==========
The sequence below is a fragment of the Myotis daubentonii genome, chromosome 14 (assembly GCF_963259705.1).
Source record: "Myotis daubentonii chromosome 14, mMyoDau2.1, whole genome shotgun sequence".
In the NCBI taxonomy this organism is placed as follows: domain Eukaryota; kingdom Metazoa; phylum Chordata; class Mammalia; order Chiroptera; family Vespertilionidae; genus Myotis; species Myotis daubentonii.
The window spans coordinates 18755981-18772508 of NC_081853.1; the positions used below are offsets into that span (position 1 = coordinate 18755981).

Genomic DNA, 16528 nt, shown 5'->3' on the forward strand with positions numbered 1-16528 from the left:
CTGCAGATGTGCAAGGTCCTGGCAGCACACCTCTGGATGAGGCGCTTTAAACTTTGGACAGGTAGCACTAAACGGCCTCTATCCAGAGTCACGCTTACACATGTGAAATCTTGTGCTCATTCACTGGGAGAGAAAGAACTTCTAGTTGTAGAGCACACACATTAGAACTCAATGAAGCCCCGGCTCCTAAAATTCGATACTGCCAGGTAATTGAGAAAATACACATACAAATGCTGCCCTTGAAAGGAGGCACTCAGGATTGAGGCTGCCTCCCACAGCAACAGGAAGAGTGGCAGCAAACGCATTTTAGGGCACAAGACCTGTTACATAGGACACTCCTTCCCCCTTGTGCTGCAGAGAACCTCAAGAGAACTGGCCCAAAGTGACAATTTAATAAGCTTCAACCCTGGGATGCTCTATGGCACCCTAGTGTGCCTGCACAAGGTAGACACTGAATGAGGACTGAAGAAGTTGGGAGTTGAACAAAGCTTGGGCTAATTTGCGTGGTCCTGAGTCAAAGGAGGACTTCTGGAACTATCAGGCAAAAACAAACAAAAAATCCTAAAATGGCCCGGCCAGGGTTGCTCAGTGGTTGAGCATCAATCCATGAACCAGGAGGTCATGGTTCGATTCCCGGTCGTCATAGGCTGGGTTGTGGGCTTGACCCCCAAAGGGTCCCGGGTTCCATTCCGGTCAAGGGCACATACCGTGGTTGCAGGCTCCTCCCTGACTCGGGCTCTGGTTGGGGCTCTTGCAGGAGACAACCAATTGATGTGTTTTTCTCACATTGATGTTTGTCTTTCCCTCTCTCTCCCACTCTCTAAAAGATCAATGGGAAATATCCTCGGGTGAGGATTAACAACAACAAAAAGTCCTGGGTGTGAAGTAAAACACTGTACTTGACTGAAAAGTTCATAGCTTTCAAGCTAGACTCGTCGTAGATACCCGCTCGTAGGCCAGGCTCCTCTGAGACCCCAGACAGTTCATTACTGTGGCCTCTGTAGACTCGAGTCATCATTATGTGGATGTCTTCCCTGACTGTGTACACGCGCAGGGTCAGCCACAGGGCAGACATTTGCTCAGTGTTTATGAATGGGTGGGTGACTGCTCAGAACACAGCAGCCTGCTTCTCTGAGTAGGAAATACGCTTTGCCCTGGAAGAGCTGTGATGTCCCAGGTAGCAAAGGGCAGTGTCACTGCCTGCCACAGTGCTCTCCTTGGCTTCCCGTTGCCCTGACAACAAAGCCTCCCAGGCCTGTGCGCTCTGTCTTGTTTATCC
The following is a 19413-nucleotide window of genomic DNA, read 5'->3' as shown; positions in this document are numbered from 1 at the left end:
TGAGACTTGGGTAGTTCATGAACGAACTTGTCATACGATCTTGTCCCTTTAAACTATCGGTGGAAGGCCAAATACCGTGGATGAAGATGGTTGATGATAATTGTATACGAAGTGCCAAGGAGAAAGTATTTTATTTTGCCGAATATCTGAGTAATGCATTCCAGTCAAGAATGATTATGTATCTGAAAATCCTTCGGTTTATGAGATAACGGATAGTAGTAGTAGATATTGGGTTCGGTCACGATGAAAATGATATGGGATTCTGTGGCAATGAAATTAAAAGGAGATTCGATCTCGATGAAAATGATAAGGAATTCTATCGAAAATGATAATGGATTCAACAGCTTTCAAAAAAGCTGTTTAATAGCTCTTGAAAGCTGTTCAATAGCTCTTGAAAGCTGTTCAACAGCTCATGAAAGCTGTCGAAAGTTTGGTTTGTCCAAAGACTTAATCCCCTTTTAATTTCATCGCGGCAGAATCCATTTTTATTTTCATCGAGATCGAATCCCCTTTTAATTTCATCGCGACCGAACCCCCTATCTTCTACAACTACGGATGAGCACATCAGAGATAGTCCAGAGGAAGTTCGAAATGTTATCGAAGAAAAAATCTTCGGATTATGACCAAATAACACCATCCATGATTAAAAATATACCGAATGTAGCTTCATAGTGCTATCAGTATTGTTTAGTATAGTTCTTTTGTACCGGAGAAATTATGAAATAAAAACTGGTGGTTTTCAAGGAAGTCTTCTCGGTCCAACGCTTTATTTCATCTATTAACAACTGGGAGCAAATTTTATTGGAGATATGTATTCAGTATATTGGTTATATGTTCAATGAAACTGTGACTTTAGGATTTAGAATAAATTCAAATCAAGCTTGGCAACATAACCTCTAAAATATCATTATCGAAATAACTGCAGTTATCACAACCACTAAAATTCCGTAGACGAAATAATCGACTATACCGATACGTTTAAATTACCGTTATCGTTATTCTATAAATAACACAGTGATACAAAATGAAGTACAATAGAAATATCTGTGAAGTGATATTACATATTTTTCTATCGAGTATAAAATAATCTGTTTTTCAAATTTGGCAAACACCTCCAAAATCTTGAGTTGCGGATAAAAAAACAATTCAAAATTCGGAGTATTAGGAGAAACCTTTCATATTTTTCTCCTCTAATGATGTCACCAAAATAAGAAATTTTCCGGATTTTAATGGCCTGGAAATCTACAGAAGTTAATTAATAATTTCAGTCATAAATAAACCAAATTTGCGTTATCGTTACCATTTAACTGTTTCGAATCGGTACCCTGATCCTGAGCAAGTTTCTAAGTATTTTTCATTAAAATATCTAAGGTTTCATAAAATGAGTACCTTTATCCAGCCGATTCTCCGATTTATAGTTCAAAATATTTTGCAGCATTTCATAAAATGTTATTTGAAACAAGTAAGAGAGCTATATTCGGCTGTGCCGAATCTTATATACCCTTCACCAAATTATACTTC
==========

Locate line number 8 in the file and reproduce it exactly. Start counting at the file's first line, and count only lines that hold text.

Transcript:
TGAGACTTGGGTAGTTCATGAACGAACTTGTCATACGATCTTGTCCCTTTAAACTATCGGTGGAAGGCCAAATACCGTGGATGAAGATGGTTGATGATAATTGTATACGAAGTGCCAAGGAGAAAGTATTTTATTTTGCCGAATATCTGAGTAATGCATTCCAGTCAAGAATGATTATGTATCTGAAAATCCTTCGGTTTATGAGATAACGGATAGTAGTAGTAGATATTGGGTTCGGTCACGATGAAAATGATATGGGATTCTGTGGCAATGAAATTAAAAGGAGATTCGATCTCGATGAAAATGATAAGGAATTCTATCGAAAATGATAATGGATTCAACAGCTTTCAAAAAAGCTGTTTAATAGCTCTTGAAAGCTGTTCAATAGCTCTTGAAAGCTGTTCAACAGCTCATGAAAGCTGTCGAAAGTTTGGTTTGTCCAAAGACTTAATCCCCTTTTAATTTCATCGCGGCAGAATCCATTTTTATTTTCATCGAGATCGAATCCCCTTTTAATTTCATCGCGACCGAACCCCCTATCTTCTACAACTACGGATGAGCACATCAGAGATAGTCCAGAGGAAGTTCGAAATGTTATCGAAGAAAAAATCTTCGGATTATGACCAAATAACACCATCCATGATTAAAAATATACCGAATGTAGCTTCATAGTGCTATCAGTATTGTTTAGTATAGTTCTTTTGTACCGGAGAAATTATGAAATAAAAACTGGTGGTTTTCAAGGAAGTCTTCTCGGTCCAACGCTTTATTTCATCTATTAACAACTGGGAGCAAATTTTATTGGAGATATGTATTCAGTATATTGGTTATATGTTCAATGAAACTGTGACTTTAGGATTTAGAATAAATTCAAATCAAGCTTGGCAACATAACCTCTAAAATATCATTATCGAAATAACTGCAGTTATCACAACCACTAAAATTCCGTAGACGAAATAATCGACTATACCGATACGTTTAAATTACCGTTATCGTTATTCTATAAATAACACAGTGATACAAAATGAAGTACAATAGAAATATCTGTGAAGTGATATTACATATTTTTCTATCGAGTATAAAATAATCTGTTTTTCAAATTTGGCAAACACCTCCAAAATCTTGAGTTGCGGATAAAAAAACAATTCAAAATTCGGAGTATTAGGAGAAACCTTTCATATTTTTCTCCTCTAATGATGTCACCAAAATAAGAAATTTTCCGGATTTTAATGGCCTGGAAATCTACAGAAGTTAATTAATAATTTCAGTCATAAATAAACCAAATTTGCGTTATCGTTACCATTTAACTGTTTCGAATCGGTACCCTGATCCTGAGCAAGTTTCTAAGTATTTTTCATTAAAATATCTAAGGTTTCATAAAATGAGTACCTTTATCCAGCCGATTCTCCGATTTATAGTTCAAAATATTTTGCAGCATTTCATAAAATGTTATTTGAAACAAGTAAGAGAGCTATATTCGGCTGTGCCGAATCTTATATACCCTTCACCAAATTATACTTC